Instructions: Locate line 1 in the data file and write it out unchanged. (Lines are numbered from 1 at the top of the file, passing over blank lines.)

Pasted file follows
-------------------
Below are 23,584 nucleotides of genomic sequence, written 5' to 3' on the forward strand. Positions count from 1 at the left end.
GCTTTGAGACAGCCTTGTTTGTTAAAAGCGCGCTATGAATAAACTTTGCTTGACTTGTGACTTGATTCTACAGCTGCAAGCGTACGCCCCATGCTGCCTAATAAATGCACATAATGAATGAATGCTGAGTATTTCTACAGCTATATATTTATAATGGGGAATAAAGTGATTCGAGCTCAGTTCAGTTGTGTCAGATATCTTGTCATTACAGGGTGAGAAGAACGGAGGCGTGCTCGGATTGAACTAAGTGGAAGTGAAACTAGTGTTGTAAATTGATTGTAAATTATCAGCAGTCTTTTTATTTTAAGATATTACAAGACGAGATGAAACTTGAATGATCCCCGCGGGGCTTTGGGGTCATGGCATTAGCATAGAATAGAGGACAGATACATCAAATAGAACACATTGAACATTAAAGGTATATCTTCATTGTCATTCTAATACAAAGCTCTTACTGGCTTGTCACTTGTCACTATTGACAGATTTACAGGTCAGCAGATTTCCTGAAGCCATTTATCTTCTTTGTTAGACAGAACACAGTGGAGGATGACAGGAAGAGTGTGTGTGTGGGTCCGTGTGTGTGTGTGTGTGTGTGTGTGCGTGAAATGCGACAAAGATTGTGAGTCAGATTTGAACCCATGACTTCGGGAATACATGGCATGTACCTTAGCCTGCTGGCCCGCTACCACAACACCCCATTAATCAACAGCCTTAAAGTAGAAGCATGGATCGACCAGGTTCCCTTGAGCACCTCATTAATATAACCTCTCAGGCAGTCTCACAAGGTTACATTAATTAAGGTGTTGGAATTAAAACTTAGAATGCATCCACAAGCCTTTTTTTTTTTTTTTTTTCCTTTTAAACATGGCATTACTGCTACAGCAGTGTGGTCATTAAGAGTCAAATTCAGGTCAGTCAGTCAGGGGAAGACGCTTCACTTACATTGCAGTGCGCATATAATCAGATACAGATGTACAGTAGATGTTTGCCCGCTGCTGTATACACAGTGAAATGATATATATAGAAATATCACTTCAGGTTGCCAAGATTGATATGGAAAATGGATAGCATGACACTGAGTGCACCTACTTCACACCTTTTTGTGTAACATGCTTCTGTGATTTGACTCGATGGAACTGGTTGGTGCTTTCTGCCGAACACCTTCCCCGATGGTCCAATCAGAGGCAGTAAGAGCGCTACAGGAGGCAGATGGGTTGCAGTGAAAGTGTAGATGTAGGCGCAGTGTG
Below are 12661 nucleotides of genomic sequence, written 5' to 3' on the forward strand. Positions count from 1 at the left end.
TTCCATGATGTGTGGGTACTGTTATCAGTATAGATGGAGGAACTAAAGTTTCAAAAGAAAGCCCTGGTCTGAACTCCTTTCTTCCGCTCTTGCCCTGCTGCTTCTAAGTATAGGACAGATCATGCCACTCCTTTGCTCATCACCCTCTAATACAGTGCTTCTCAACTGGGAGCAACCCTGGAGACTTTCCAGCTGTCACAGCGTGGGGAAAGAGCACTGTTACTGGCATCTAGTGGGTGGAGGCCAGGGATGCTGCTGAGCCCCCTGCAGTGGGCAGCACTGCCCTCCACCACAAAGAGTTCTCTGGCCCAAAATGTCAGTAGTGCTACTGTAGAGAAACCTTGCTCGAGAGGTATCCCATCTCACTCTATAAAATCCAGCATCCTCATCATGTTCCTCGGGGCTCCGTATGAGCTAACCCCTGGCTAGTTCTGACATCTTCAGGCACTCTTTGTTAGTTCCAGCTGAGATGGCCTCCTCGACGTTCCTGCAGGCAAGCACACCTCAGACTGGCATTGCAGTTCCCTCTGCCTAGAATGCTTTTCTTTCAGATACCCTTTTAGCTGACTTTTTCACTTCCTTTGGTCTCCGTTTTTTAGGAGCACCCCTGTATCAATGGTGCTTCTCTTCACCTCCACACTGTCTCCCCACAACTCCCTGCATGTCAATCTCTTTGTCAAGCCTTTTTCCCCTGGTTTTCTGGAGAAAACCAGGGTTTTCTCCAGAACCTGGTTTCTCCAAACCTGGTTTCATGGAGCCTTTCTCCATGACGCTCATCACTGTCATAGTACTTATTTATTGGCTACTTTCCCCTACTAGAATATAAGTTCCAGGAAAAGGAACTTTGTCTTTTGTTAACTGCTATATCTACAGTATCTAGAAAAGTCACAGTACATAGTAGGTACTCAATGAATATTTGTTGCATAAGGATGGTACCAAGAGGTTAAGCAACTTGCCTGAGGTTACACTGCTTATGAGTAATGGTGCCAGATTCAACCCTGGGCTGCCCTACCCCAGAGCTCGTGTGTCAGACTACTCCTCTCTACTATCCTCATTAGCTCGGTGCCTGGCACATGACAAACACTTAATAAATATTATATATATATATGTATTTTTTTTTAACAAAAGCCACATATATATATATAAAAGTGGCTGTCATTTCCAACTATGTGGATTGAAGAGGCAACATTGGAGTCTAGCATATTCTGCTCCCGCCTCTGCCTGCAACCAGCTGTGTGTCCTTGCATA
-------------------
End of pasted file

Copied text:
Below are 23,584 nucleotides of genomic sequence, written 5' to 3' on the forward strand. Positions count from 1 at the left end.